For now, however, he had other things on his mind. He stared at the young man who had tried to terrify him in the bar with bravado, mocking him in front of the young man’s friends and prancing like a peacock. He was no peacock anymore, had no cock at all, in fact. The young man had first been angry, then disbelieving, as they all were, then afraid, and now he was terrified.

The crying had finally stopped, but not before he had threatened to slice the man’s eyelids off completely in order to get to the ducts hidden beneath; this was the only way to stop the crying without blinding or killing the victim, and it wasn’t time for killing… yet. He was enjoying this far too much to end it so soon.

For all his bravado, the fight the young man had put up was pathetic in its incompetence. Versed in various forms of martial arts himself, the fact the young man had been so easy to incapacitate and handcuff had been a true disappointment. He had made up for that by slowly severing the man’s feet and sealing the wounds with duct-tape. It really could fix anything.

Such an action was ultimately messy, but he didn’t mind. The blood contained the life, the soul, of the young man, and to be touched by it was like a special kind of sacrament. In a way, what he was doing to the young man was the greatest compliment; he was worshiping his life in a way no other ever would, but the young man didn’t appreciate that, he merely kept trying to scream around the duct-tape sealing his mouth.

The man kept flopping around on the floor like a fish whenever he made a cut, making things difficult. Several times he had come close to nicking an artery, especially when he was working up near the man’s groin, but that was the price he had to pay for working under these conditions. He brandished the scalpel once more and moved forward, deciding this time to take the legs off at the –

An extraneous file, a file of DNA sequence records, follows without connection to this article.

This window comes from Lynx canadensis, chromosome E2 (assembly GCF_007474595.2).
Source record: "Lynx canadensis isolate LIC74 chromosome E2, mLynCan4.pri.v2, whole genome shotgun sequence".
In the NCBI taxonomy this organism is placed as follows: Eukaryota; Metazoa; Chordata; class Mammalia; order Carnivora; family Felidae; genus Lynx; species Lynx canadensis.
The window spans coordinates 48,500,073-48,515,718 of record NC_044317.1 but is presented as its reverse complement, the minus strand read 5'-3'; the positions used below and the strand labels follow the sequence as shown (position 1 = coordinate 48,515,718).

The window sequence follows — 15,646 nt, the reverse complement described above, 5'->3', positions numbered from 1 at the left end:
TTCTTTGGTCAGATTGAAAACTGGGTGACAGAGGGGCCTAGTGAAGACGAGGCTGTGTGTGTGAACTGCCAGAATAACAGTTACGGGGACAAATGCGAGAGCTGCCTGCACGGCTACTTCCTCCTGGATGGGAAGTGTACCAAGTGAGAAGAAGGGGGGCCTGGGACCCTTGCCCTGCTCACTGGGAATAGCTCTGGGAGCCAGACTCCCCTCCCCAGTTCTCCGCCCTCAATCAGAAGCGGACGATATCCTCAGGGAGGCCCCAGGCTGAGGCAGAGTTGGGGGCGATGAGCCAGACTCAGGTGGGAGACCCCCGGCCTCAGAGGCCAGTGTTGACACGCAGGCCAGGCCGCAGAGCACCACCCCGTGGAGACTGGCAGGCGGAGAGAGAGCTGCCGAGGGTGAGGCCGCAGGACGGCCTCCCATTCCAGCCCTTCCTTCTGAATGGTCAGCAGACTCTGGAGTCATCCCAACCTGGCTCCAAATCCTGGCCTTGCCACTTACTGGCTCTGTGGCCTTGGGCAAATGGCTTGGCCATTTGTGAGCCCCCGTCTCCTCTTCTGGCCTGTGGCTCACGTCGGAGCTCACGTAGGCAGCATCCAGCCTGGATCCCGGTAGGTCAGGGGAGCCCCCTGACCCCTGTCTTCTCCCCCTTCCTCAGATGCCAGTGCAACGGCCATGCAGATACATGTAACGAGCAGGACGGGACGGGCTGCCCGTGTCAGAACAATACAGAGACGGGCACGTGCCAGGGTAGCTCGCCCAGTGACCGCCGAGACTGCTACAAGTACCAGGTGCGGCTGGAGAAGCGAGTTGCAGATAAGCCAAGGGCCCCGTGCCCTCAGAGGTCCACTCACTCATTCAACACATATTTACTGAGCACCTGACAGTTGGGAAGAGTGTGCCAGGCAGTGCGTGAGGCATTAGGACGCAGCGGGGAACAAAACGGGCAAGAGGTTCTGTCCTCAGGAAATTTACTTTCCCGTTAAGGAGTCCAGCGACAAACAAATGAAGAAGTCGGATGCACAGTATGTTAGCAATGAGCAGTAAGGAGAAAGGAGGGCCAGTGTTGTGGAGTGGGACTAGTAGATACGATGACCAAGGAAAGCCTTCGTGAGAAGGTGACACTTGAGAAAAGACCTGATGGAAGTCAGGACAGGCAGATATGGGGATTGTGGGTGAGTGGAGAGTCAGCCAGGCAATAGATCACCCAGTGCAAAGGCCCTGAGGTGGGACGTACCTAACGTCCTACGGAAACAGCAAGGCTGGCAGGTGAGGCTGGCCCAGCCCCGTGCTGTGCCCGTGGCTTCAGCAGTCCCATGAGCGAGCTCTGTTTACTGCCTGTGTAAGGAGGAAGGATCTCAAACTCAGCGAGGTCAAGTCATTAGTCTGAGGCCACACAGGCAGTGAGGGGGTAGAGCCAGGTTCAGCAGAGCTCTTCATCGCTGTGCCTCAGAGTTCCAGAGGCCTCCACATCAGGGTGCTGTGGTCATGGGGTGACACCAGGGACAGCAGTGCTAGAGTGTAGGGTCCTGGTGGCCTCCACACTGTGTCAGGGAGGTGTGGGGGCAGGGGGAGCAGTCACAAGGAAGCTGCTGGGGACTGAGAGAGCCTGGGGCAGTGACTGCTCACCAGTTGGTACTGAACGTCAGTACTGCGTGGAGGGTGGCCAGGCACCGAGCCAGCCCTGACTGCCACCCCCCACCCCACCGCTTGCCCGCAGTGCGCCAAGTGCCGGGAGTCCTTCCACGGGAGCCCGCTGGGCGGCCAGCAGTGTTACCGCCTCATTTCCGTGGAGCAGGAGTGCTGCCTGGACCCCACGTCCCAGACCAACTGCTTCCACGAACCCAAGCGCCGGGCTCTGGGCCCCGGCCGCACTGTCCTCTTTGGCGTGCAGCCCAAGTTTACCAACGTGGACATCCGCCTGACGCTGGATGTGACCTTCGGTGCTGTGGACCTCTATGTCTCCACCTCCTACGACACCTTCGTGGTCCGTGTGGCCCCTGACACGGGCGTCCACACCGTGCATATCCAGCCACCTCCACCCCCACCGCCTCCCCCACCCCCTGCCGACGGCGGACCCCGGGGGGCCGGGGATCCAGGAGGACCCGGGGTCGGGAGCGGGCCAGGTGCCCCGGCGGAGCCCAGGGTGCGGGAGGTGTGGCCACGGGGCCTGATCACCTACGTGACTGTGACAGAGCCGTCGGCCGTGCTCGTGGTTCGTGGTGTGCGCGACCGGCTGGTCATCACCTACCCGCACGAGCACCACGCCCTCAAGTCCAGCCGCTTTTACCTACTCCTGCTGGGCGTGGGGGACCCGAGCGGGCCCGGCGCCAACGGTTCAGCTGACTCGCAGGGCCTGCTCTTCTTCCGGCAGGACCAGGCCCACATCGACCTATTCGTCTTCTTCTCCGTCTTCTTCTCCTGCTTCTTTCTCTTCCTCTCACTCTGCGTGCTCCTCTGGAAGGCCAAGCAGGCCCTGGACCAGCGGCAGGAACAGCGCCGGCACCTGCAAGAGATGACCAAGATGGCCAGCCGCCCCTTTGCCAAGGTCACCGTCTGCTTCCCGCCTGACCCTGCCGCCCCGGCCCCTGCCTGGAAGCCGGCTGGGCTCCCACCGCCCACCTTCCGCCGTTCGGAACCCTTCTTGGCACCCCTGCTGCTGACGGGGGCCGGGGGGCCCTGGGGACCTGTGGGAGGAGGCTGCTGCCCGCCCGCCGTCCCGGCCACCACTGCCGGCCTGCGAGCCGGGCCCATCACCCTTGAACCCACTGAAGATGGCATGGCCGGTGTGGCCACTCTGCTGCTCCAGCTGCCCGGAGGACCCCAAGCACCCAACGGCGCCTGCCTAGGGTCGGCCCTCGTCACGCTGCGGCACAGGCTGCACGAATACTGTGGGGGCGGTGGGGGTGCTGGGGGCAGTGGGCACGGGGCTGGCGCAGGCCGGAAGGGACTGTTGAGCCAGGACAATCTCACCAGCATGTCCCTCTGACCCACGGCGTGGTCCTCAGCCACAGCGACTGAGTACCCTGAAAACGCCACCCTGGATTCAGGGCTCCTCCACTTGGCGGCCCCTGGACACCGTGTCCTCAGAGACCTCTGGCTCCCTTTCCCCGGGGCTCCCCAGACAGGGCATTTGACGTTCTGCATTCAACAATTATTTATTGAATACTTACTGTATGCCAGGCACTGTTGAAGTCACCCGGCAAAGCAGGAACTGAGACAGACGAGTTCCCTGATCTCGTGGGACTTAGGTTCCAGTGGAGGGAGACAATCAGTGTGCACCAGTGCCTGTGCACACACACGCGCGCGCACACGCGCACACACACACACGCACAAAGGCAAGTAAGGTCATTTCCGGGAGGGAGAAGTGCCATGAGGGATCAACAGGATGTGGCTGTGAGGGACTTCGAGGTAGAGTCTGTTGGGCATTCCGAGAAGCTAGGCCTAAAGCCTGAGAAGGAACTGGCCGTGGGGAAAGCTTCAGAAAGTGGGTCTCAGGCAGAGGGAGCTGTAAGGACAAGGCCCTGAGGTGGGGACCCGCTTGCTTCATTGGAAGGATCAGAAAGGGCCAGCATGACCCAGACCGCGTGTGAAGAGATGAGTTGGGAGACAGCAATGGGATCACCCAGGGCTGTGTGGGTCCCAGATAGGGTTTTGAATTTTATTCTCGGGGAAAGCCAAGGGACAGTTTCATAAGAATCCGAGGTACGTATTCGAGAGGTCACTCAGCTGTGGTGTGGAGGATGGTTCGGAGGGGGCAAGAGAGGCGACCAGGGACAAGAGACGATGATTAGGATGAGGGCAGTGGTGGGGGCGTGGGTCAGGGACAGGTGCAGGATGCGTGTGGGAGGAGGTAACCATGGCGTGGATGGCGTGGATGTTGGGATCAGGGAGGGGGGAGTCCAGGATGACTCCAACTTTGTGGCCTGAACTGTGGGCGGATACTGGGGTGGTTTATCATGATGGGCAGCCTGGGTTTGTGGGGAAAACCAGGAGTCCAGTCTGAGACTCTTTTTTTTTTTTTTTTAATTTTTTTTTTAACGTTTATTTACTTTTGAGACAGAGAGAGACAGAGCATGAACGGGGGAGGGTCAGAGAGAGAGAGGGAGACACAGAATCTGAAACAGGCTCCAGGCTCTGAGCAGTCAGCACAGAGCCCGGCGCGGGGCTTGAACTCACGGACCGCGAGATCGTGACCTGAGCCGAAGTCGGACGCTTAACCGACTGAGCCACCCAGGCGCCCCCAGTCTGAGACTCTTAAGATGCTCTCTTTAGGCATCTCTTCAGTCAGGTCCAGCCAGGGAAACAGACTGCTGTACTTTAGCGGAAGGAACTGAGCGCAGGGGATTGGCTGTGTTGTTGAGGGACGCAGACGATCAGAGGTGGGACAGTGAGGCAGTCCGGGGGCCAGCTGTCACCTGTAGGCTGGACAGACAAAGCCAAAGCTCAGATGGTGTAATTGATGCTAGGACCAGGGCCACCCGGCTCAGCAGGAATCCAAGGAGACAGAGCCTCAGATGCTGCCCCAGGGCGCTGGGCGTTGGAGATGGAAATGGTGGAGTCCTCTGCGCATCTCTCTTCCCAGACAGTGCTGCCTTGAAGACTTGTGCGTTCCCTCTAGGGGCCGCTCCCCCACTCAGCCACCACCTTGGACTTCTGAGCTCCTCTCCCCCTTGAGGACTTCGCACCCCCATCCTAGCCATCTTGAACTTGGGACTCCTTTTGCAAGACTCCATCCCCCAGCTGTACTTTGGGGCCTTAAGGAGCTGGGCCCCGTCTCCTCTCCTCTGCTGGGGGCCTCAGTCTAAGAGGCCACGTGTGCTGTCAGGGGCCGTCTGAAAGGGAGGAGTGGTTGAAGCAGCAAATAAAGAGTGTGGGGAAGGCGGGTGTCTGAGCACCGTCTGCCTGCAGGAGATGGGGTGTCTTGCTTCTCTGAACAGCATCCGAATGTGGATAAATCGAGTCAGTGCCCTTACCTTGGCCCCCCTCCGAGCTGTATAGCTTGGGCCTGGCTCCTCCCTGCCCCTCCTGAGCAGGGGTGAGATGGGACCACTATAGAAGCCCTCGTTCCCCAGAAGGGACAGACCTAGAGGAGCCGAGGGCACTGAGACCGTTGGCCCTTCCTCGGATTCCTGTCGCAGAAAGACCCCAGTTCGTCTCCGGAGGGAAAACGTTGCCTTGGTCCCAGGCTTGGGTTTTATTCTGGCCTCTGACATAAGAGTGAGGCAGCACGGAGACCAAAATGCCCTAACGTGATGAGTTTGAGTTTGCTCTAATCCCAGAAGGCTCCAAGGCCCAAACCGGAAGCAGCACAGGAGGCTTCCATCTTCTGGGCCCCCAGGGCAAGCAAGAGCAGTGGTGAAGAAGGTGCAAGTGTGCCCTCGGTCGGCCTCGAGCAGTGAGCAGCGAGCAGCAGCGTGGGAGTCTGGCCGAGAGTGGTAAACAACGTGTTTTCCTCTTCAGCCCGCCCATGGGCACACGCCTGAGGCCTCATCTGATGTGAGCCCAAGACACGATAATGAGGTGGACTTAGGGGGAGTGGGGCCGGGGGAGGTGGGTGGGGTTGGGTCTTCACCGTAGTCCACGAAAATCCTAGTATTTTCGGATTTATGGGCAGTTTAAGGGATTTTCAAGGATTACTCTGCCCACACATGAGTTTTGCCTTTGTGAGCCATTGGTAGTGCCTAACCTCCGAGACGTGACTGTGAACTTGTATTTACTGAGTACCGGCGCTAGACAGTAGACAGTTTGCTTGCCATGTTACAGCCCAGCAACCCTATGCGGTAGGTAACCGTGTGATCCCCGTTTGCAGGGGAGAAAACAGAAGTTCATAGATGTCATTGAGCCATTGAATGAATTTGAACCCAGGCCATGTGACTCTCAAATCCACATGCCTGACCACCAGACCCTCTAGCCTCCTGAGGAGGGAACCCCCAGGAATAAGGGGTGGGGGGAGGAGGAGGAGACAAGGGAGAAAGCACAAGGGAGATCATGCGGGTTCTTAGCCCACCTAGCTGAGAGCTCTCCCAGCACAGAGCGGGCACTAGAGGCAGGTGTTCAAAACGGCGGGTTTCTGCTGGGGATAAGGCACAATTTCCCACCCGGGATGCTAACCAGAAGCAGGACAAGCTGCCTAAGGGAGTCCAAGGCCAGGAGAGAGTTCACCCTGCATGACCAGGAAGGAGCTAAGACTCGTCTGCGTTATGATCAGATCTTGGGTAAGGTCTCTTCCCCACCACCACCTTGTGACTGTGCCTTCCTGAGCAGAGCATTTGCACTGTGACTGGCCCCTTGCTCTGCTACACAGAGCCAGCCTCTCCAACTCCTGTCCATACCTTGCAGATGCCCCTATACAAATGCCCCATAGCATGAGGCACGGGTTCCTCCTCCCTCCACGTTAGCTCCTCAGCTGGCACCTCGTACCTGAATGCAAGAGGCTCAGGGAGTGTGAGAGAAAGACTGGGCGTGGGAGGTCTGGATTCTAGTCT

The door to his storage shed banged open and before he knew it a dozen bodies were converging on him, smashing him into the ground, cuffing his hands behind him. The young man cried out like a bitch as they tore the duct-tape from his lipless mouth.

Stupid cops.

But they’d been smart enough to catch him, and before he knew it he was sitting in a padded cell, restrained in a nice canvas jacket with leather buckles going all the way up his back as well as one which went between his legs. It was very secure.

He was done.

There was no arguing it; he was going to rot in this cell or one exactly like it for the rest of his life. He might not know much, but he remembered the state he was in didn’t support the death penalty, so this was it forever.

No more blood, no more life, no more joy.

Glancing up at the camera, he turned away from it, sitting with his face pointed towards the corner, his legs pulled up towards his chest. This would be difficult to do without getting caught, but those many sessions of yoga would finally pay off, as would his meticulous dental care.

It took a while of nuzzling and digging, but he finally found it and clamped down hard with his incisors, sawing back and forth at the thick leathery texture. On the cameras it would probably look like he was trying to satisfy himself sexually, but by the time they realized what he was actually doing he would be free.

As he felt it start to sever between his teeth, he heard the door open behind him, but they were too late. Once he was free they wouldn’t be able to stop him, not this time. The rushing of feet sounded and he gave a last, final wrench –

And was loose.

The blood from the severed femoral artery in his thigh sprayed hard against the white padding, and he pushed his face into it, savouring the last time, drinking deeply just before hands grabbed him and pushed his face into the ground. But they were too late; the scene was already fading before him.

The last thing he saw was his own blood congealing on his eyeballs, and he licked his lips, savouring the taste for the final time….


Copyright © Luke Romyn 2011

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Topics: Serious, Short Stories, Writing | 7 Comments »

Second Excerpt from THE DARK PATH

By Luke Romyn on May 2, 2011

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Vain gazed through the crowd. He knew the little drunk hid in Mason’s somewhere and he needed the information he could provide. He also knew the man wouldn’t want to be found and that would be why he loitered in such a public place. He would expect Vain to avoid Mason’s because of the amount of people gathered here; he knew the Dark Man’s abhorrence of crowds.

What he did not know was that the Dark Man would go to any lengths to get what he needed, and right now he needed to find the man known on the street as Squirrel.